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J Eur Acad Dermatol Venereol. 2018 Feb 6. doi: 10.1111/jdv.14839. [Epub ahead of print]

Use of Medical Photography Among Dermatologists: A Nationwide Online Survey Study.

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The Ronald O. Perelman Department Of Dermatology, New York University School Of Medicine.
Department of Dermatology, Weill Cornell Medical College.



Medical photography enhances patient care, medical education, and research. Despite medical photography's widespread use, little is known about how dermatologists choose to implement photography in routine clinical practice, and how they approach issues of image storage, image security, and patient consent.


To characterize dermatologists' medical photography habits and opinions.


A 32-item anonymous, multiple-choice SurveyMonkey questionnaire about medical photography practices was emailed to program directors of the 117 United States (US) dermatology residency programs between May and August 2015, with a request to forward to faculty and affiliated dermatologists. Only board-certified dermatologists practicing in the US were eligible. The Institutional Review Board exempted our study from full review.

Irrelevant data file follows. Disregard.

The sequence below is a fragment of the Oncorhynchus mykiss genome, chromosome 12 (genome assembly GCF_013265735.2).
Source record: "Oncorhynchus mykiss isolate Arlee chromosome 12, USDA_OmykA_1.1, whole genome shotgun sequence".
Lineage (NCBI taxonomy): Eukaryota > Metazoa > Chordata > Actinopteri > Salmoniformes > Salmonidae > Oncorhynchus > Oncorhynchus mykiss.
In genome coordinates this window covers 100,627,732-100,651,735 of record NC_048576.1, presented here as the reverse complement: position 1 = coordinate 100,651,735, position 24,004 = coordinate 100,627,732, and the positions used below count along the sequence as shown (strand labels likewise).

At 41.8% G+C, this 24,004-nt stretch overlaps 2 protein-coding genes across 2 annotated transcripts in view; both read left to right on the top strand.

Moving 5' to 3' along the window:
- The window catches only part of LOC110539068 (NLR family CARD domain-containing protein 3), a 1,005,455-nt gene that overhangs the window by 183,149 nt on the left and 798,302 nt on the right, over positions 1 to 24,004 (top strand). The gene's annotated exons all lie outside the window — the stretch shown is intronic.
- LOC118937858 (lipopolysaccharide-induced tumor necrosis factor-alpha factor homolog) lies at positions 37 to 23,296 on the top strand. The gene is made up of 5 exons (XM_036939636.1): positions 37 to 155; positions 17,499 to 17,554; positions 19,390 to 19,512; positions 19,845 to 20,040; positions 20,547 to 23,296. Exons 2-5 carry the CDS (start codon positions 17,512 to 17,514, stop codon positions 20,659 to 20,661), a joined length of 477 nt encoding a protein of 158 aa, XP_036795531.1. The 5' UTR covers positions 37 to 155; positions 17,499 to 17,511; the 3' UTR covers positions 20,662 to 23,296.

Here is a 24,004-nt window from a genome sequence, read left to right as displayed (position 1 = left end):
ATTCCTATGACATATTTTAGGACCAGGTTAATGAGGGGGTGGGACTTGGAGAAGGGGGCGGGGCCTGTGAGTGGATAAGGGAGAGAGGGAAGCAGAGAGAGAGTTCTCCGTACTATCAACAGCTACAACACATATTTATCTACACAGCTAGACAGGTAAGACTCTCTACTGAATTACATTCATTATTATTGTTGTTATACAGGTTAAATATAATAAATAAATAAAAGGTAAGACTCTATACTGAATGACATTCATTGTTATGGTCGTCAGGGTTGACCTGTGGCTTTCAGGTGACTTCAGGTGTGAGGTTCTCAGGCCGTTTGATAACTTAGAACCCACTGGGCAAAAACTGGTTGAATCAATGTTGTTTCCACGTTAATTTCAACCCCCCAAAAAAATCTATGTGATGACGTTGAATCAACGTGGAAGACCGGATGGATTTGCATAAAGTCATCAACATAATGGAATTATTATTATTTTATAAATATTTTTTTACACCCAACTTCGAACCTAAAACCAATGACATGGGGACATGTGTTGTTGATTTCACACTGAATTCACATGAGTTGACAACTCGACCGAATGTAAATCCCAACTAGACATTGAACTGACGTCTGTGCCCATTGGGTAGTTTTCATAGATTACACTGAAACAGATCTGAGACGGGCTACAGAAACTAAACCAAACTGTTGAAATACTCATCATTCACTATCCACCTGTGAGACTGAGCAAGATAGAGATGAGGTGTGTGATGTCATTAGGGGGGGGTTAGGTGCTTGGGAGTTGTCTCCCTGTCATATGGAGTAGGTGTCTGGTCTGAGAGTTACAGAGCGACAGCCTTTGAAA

Our survey included 153 board-certified dermatologists, primarily representing the northeast (43.1%) and identifying as academic dermatologists (75.5%). Medical photography is prevalent: 61.8% report everyday use and 21.7% photograph every patient. Those reporting rare use (3.3%) were, on average, 20 years older. Dermatologists most commonly use photography to mark biopsy sites (87.5%), track disease (82.9%), and for education/teaching (72.4%). Nearly half (46%) use smartphone cameras. Emailing and texting photographs with patients or colleagues are common (69.1%). Most dermatologists (75.7%) always request patient consent for photographs. Only 23.7% adhere to a photography protocol and 73.9% desire more training opportunities.


Dermatologists value medical photography. While patterns of image acquisition, storage, and consent are noted, a variety of methods and preferences exist. Clearer photography guidelines and increased educational resources are likely to improve image quality, exchangeability, and confidentiality. This article is protected by copyright. All rights reserved.

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